POL%20130%20Lecture%204

POL%20130%20Lecture%204 - POL 130 Lecture 4 POL 130 Lecture...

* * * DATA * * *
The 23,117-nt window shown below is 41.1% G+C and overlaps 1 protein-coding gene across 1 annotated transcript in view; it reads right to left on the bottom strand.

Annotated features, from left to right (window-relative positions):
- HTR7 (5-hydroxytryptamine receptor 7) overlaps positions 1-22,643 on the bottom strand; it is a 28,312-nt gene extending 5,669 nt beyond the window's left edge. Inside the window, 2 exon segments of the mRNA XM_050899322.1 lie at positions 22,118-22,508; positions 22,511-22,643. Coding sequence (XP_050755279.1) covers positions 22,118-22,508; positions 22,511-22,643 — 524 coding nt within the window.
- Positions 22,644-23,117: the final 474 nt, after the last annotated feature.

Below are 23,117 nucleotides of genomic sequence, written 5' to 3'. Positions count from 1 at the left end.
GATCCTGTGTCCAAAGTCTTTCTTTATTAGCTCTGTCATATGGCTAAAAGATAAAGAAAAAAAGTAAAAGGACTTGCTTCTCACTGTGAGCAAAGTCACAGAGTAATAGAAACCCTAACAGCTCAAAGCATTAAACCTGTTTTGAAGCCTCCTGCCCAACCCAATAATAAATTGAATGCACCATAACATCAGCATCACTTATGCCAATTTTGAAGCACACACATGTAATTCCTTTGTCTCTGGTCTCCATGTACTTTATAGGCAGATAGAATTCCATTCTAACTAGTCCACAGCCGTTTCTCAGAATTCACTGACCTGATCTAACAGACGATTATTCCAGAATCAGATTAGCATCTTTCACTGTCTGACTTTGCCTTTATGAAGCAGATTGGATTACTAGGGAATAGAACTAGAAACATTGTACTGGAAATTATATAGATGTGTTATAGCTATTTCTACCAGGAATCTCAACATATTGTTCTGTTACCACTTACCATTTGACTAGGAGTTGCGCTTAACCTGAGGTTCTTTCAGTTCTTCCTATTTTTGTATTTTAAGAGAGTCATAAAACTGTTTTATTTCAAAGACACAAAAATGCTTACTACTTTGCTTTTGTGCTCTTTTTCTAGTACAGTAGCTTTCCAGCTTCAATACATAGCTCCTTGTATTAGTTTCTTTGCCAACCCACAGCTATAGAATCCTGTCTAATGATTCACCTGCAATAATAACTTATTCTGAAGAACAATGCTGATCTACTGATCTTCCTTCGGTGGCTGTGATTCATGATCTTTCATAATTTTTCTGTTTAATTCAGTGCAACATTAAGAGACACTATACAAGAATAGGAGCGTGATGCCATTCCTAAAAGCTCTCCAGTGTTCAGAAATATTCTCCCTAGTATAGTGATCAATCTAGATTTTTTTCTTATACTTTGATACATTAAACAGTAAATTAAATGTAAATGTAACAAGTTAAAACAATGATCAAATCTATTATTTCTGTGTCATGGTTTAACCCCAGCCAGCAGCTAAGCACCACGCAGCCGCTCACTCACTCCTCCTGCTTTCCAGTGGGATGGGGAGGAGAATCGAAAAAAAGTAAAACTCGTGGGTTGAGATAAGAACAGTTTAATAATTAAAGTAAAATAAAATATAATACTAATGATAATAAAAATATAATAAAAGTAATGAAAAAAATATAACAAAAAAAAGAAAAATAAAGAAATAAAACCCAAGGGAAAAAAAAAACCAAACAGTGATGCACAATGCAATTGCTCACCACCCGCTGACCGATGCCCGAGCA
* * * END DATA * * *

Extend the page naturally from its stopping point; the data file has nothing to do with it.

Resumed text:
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Unformatted text preview: POL 130 Lecture 4 POL 130 Lecture 4 Social Science Tools: Part II January 25, 2011 Game Theory Game Theory A means to evaluate how two or more people, interacting with each other, make choices while mindful of one another’s maneuvering Elements to a “Game” Elements to a “Game” At least 2 players Each player must make at least one decision/choice (move) Decisions lead to outcomes Each outcome has a utility (or payoff) for each player What is a Strategy? What is a Strategy? A strategy is a complete plan of action for the game Specifies a contingency plan for every move/action that the other player/s could select Rationality Rationality We assume that players are rational: They choose the strategy that gives them the highest payoff Rational players do what they believe is in their own best interest: Given what they know at the time of decision Taking into account what the other player will do Nash Equilibrium Nash Equilibrium A solution concept: A set a strategies such that no player has a unilateral incentive to switch to another strategy Given the expectation about what the other player will do in each contingency of the game, a player plays his or her “best response” at that contingency Players’ interests are reflected by the payoffs Games Games We draw a game to understand or predict behavior Two ways to represent games: The extensive form game The strategic form game Extensive Form Games Extensive Form Games The extensive form game is represented by a “tree” of choices up 2 Up 1 left Down 2 right (-1, 0) down (1,1) (2 , -1) (1,2) Extensive Form Games Extensive Form Games Choice nodes Terminal nodes Payoffs Sequence of play 2 Up 1 up (1,2) down (1,1) (2 , -1) left Down 2 right (-1, 0) Backwards Induction Backwards Induction We can solve an extensive form game using a method called backwards induction: Look ahead by working backwards Starting at the end of the tree and working back to the beginning, a player can decide which choices are best given the other player’s anticipated move Players make choices that maximize their payoff from that stage of the game forward Solving the Game­ Step 1 Solving the Game­ Step 1 What is the rational choice for Player 2 do at each of his decision nodes? up 2 Up 1 left Down 2 right (-1, 0) down (1,1) (2 , -1) (1,2) Solving the Game­ Step 2 Solving the Game­ Step 2 Now, given what he anticipates Player 2 will do in each contingency of the game­ what will Player 1 do? up 2 Up 1 left Down 2 right (-1, 0) down (1,1) (2 , -1) (1,2) Solving the Game­ The Solution Solving the Game­ The Solution The outcome would be that Player 1 would move Up and Player 2 would move up Their payoffs would be 1 and 2, respectively up 2 Up 1 left Down 2 right (-1, 0) down (1,1) (2 , -1) (1,2) Equilibrium Equilibrium The solution from backwards induction is called the sub­game perfect Nash Equilibrium Trade Concession Game Trade Concession Game U.S. and Japan Recip r cal o Ag reemen t Expanded Free Trade J apan Co cessio n n No F o w-u llo p Ag reemen t US No Cn cessio o n Trade Shrinkage Status Q uo Trade Concession Game Trade Concession Game U.S. President’s preferences: Expanded Free Trade > Status Quo > Trade Shrinkage/Japanese Advantage What will the President do? Trade Concession Game Trade Concession Game It depends on how he thinks Japan will respond The Japanese government’s preferences are: Japanese Advantage > Status Quo > Expanded Free Trade Trade Concession Game Trade Concession Game Then the game would look like this: Rec ip ro cal A g reemen t (50 ,10 ) Japan Co n cessio n N o Fo llo w - u p A g reemen t ( - 15 , 30) US N o Co n cessio n (25 ,20 ) Trade Concession Game Trade Concession Game Japan would choose not to reciprocate with a concession over making a concession: R eci pr ocal A eem ent gr (5 0 , 0 ) 1 Jap an C onces s i on N Fol l ow- up o A eem ent gr ( -1 5 , 3 ) 0 US NC o onces s i on (2 5 , 0 ) 2 Trade Concession Game Trade Concession Game Therefore, the rational choice for the U.S. President would be to not make a concession: Rec ro c ip al Ag re m t e en (50 , 10 ) J apan Co n c essio n No F ll w - u oo p Ag re e t em n (-15 , 30) US No Co c n essio n (25 , 20 ) Outcome of the Trade Game Outcome of the Trade Game The outcome would be the status quo Even though the President would most prefer expanded free trade, he is constrained by how he anticipates Japan will react Trade Game II Trade Game II Let’s say a new Japanese government comes to power… The new Japanese government’s preferences are: Status quo > Expanded Free Trade > Japanese Advantage Trade Game II Trade Game II Will this affect the equilibrium outcome? Recip r cal o Ag reemen t (50 , 20 ) J apan Co cessio n n No F o w -u llo p Ag reemen t (-15 , 10) US No Cn cessio o n (25 , 30 ) Trade Game II Trade Game II Japan will choose to reciprocate over not reciprocating: Recip r cal o Ag reemen t (50 , 20 ) J apan Co cession n No F o w-up llo Ag reemen t (-15 , 10) US No Cn cessio o n (25 , 30 ) Trade Game II Trade Game II Therefore, the rational choice for the U.S. President would be to make a concession: Recip r cal o Ag reemen t (50 , 20 ) J apan Co cessio n n No F o w -u llo p Ag reemen t (-15 , 10) US No Cn cessio o n (25 , 30 ) Outcome of Trade Game II Outcome of Trade Game II The outcome would be expanded free trade Lessons from Game Theory Lessons from Game Theory 1. 2. 3. Players (policymakers) do not always do what they like best­ they are constrained The sequence of moves in foreign policy often shapes the final outcome Game theory can help us understand decisions that were mistakes in retrospect Outcomes vs. Choices Outcomes vs. Choices Game theory demonstrates the outcomes and choices are not the same thing We should analyze decisions rather than the outcomes of decisions­ better way to understand the choices of policymakers Components of a Good Model Components of a Good Model A story that answers 4 questions: Who are the actors? What are they trying to achieve? What constraints do they face? How do these actors with these goals produce the outcome they are trying to achieve under these constraints? ...